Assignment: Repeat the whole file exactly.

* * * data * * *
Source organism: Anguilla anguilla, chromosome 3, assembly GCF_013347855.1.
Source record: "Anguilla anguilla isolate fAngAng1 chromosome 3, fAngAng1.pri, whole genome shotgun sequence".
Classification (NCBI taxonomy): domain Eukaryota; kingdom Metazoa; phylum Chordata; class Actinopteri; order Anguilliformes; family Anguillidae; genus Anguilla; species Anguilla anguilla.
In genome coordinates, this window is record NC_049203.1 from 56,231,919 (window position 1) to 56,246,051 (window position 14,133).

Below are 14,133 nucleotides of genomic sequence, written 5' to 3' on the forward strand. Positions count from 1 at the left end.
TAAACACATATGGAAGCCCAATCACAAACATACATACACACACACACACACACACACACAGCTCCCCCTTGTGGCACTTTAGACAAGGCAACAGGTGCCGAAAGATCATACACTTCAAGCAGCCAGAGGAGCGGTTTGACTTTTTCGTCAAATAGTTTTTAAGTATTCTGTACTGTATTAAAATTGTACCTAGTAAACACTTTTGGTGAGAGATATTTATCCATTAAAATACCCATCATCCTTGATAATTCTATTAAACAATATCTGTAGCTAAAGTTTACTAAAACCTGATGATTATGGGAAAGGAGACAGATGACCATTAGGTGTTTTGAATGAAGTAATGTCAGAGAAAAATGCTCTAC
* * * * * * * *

Source organism: Anguilla anguilla, chromosome 3, assembly GCF_013347855.1.
Source record: "Anguilla anguilla isolate fAngAng1 chromosome 3, fAngAng1.pri, whole genome shotgun sequence".
Classification (NCBI taxonomy): domain Eukaryota; kingdom Metazoa; phylum Chordata; class Actinopteri; order Anguilliformes; family Anguillidae; genus Anguilla; species Anguilla anguilla.
In genome coordinates, this window is record NC_049203.1 from 56,231,919 (window position 1) to 56,246,051 (window position 14,133).

Below are 14,133 nucleotides of genomic sequence, written 5' to 3' on the forward strand. Positions count from 1 at the left end.
TAAACACATATGGAAGCCCAATCACAAACATACATACACACACACACACACACACACACAGCTCCCCCTTGTGGCACTTTAGACAAGGCAACAGGTGCCGAAAGATCATACACTTCAAGCAGCCAGAGGAGCGGTTTGACTTTTTCGTCAAATAGTTTTTAAGTATTCTGTACTGTATTAAAATTGTACCTAGTAAACACTTTTGGTGAGAGATATTTATCCATTAAAATACCCATCATCCTTGATAATTCTATTAAACAATATCTGTAGCTAAAGTTTACTAAAACCTGATGATTATGGGAAAGGAGACAGATGACCATTAGGTGTTTTGAATGAAGTAATGTCAGAGAAAAATGCTCTAC